Communication Between A Nurse And A Patient Essay

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In just one day the average person will speak approximately 16 000 thousands words - I know what you’re thinking, that’s a lot of words right? Yet, what if I told you that those words only make up a small part of our day-to-day communication? Good morning class. So much of our communication happens outside of just what we say, it happens through how we say it, when we say it, what our bodies are doing and in many more ways. Today we will be taking a look at the communication between a nurse and a patient and examining some of these verbal and nonverbal aspects of communication. Specifically we will be discussing the nurse’s tendency to avoid the patient’s concerns, as well as her poor speech delivery and how the two affect the nurse’s ability to assist her patient. Active Listening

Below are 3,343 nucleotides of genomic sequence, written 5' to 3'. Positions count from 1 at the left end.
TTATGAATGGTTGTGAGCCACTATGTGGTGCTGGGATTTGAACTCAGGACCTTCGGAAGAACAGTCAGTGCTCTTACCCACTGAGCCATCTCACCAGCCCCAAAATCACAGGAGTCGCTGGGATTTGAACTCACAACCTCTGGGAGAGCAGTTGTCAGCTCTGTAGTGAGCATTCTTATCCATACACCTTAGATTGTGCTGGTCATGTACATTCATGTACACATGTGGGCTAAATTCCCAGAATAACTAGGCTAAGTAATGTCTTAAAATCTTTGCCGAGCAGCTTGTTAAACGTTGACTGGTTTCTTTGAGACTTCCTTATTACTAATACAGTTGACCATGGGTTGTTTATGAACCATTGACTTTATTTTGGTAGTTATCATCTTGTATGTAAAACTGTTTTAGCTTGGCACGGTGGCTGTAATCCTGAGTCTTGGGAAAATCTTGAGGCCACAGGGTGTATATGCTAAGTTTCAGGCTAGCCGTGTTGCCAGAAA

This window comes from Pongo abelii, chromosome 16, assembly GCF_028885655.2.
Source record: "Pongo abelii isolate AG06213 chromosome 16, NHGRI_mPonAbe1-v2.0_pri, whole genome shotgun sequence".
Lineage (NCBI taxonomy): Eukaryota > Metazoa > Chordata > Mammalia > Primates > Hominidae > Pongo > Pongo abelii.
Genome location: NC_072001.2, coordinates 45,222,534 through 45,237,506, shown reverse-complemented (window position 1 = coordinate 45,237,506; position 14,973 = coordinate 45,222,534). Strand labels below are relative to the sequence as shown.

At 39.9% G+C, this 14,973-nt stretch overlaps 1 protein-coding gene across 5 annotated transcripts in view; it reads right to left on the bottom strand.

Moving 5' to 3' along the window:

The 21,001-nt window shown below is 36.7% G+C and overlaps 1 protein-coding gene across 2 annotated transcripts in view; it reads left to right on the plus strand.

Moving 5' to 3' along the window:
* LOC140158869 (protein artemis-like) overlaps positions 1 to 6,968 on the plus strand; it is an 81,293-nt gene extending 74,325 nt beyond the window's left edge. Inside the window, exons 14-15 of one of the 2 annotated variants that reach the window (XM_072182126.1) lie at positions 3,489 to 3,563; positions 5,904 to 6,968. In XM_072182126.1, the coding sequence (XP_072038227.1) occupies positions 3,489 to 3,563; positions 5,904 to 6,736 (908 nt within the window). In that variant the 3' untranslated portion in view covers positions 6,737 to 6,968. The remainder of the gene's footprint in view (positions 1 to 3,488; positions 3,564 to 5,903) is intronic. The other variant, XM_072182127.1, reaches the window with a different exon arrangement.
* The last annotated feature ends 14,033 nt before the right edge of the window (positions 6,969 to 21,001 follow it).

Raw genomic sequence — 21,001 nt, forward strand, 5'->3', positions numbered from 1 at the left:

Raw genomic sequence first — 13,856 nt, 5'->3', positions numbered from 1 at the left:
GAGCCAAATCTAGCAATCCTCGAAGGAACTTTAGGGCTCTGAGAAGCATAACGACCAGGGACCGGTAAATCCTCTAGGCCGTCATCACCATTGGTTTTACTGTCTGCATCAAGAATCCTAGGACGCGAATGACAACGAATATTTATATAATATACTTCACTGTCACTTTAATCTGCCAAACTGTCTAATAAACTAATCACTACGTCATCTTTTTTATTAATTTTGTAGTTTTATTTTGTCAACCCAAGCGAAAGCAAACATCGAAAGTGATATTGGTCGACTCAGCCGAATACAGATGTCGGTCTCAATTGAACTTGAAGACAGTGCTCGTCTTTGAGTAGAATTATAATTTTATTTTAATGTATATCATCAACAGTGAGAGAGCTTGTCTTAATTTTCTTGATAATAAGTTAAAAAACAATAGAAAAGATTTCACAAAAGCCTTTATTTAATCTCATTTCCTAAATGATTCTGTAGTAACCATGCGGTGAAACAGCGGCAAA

Listening is more than just hearing. The process of listening involves receiving and constructing meaning, and responding to verbal and/or nonverbal messages. In other words, listening is not always easy and being a good listener is all about developing listening skills. To receive messages appropriately we have to listen actively. Active listening can be broken down into three important skills; first of all you have to reflect the feelings that the person is communicating, secondly reflect the content that they are communicating and finally ask good, meaningful questions. Reflecting feelings and content is hugely important in a clinical setting in order to make implicit and
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